Select your localized edition:

Close ×

More Ways to Connect

Discover one of our 28 local entrepreneurial communities »

Be the first to know as we launch in new countries and markets around the globe.

Interested in bringing MIT Technology Review to your local market?

MIT Technology ReviewMIT Technology Review - logo


Unsupported browser: Your browser does not meet modern web standards. See how it scores »

{ action.text }

TR: Many people let companies like Symantec guard the door 24-7, while Microsoft and Apple automatically update their operating systems. Won’t this prevent your “watershed” crisis?

JZ: This risks turning PCs into gated communities that can too easily become prisons patrolled by a single warden. Suppose a security vendor or OS maker, through its success against badware, starts collecting user proxies to decide what will and won’t run on nearly everyone’s machine and enforces those decisions through near-instant automatic updates. This not only creates an antigenerative architecture with a gatekeeper like the days of Prodigy and AOL, but it also offers a way for regulators to demand that such gatekeepers eliminate code deemed socially – rather than technologically – bad or to insert new code for individual surveillance. To be sure, the actions by the biggest players so far have been measured. Microsoft currently distinguishes between critical security updates and others that are merely suggested.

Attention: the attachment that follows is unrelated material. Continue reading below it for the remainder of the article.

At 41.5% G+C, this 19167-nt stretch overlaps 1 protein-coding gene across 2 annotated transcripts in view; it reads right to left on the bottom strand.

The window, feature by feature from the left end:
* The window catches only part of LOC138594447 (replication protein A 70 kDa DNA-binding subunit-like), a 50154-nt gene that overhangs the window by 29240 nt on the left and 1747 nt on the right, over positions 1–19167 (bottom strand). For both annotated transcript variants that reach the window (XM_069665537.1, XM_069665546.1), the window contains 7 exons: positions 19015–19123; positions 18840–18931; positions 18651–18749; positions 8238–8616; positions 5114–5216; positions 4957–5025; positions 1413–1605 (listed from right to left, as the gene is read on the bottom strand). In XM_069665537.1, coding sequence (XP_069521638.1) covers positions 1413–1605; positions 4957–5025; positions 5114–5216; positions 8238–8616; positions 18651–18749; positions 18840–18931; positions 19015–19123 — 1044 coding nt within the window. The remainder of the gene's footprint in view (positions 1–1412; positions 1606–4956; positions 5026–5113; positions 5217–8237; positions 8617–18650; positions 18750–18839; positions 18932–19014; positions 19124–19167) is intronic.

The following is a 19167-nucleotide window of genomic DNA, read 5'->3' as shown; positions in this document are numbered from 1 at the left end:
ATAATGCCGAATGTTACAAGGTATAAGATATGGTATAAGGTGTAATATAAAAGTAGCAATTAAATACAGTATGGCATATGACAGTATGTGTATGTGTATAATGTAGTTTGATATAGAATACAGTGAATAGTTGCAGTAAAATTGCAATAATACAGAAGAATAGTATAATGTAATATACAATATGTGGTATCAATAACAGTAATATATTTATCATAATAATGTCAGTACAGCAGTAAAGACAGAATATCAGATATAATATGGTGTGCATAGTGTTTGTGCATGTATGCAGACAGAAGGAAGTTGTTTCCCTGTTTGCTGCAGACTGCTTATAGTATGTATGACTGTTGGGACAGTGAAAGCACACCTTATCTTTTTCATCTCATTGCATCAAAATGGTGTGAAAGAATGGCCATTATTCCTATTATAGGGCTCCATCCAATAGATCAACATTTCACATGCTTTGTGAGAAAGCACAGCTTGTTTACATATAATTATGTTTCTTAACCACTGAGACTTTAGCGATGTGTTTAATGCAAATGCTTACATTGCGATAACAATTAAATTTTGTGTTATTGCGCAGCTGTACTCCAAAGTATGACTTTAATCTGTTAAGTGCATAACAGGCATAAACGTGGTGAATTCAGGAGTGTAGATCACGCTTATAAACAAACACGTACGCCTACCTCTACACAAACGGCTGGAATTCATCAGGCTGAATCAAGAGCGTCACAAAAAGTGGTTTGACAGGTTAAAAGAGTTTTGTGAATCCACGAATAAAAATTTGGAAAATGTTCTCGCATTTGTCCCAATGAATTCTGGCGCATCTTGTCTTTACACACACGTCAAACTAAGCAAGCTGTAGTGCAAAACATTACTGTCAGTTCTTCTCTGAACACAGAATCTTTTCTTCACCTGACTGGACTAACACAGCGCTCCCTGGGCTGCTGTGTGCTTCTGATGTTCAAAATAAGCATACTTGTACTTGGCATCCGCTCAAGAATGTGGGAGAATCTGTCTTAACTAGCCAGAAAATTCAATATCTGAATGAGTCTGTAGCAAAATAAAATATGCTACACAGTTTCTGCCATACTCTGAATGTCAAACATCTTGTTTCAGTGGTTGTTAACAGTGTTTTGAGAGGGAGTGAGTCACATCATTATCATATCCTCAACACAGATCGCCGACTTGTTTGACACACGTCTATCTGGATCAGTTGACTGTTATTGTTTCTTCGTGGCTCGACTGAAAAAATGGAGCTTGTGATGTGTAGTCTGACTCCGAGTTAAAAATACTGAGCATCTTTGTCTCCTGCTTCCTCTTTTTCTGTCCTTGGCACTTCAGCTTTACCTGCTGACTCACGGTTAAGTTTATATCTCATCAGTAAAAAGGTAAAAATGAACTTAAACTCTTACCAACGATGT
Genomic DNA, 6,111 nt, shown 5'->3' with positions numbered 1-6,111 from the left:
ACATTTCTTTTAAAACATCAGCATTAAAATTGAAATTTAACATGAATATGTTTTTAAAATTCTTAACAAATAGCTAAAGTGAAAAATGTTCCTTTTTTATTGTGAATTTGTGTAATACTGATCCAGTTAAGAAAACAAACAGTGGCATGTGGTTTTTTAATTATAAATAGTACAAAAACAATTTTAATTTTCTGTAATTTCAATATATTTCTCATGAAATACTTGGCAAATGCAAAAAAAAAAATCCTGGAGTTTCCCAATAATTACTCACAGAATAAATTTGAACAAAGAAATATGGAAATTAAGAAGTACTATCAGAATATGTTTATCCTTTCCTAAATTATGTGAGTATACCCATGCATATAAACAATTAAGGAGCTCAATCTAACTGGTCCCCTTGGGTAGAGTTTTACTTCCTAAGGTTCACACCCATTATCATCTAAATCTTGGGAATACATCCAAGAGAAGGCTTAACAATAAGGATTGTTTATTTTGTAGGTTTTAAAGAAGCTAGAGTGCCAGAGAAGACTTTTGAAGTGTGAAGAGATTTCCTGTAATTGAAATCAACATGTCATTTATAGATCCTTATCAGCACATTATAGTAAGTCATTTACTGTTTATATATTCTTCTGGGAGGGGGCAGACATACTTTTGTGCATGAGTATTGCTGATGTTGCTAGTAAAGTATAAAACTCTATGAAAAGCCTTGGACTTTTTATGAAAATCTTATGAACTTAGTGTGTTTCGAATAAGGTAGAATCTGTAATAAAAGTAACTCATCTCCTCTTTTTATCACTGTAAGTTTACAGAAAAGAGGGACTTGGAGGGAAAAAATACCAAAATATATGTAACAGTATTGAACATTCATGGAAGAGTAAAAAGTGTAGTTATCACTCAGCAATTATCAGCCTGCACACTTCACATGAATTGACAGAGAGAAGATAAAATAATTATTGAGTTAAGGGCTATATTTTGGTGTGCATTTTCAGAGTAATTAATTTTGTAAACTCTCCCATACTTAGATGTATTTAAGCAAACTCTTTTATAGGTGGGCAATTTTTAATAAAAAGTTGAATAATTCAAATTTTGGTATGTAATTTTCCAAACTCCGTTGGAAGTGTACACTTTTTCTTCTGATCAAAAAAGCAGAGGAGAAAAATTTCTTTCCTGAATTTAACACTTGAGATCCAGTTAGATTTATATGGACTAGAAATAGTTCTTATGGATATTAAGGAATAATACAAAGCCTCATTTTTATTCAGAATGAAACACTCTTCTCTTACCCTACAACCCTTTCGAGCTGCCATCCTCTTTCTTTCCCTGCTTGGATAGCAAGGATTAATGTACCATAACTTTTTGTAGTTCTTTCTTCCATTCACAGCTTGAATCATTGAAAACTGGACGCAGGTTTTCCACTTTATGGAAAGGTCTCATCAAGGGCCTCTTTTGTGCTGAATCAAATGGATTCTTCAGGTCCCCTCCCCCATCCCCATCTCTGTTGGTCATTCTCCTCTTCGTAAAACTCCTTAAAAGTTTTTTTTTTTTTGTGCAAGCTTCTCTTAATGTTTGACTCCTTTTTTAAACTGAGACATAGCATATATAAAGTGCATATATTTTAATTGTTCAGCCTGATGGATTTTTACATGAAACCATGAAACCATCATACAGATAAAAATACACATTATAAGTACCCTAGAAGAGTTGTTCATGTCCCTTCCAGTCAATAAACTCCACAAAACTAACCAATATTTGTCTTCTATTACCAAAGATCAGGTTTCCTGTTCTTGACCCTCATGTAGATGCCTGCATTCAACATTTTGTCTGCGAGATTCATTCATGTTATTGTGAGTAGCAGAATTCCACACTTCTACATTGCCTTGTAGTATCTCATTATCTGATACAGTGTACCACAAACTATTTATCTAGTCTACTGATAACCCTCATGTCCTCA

TR: So what will do that’s so different?

JZ: First, we need to deeply understand the problem of bad code – code that will turn people away from participation in the generative Internet – as something more than technical. This includes policy and legal issues that automatic antivirus detectors are, of course, not built to address. Second, we want to marshal a solution that does not cause new problems of centralized control. We can do this on both the input and output sides: developing and distilling evaluations of code in ways that consumers can understand – especially since there is a variety of risk tolerance among them – and in which they can participate.

TR: Surely average PC owners can’t evaluate new code to gauge risks or even regularly consult a new website. What do you hope to offer them?

JZ: Imagine, for example, a simple display, a networked “dashboard” where users contemplating code can contribute to – and then read – simple demographics like how many other people are running it, how many were running it last week, and whether the computers running it appear to be better off with it on board. If enough people participate, meaningful – and currently unobtainable – data can be collected and packaged to keep genuine choice in the hands of the user. That’s a generative solution to a generative problem.

0 comments about this story. Start the discussion »

Tagged: Web

Reprints and Permissions | Send feedback to the editor

From the Archives


Introducing MIT Technology Review Insider.

Already a Magazine subscriber?

You're automatically an Insider. It's easy to activate or upgrade your account.

Activate Your Account

Become an Insider

It's the new way to subscribe. Get even more of the tech news, research, and discoveries you crave.

Sign Up

Learn More

Find out why MIT Technology Review Insider is for you and explore your options.

Show Me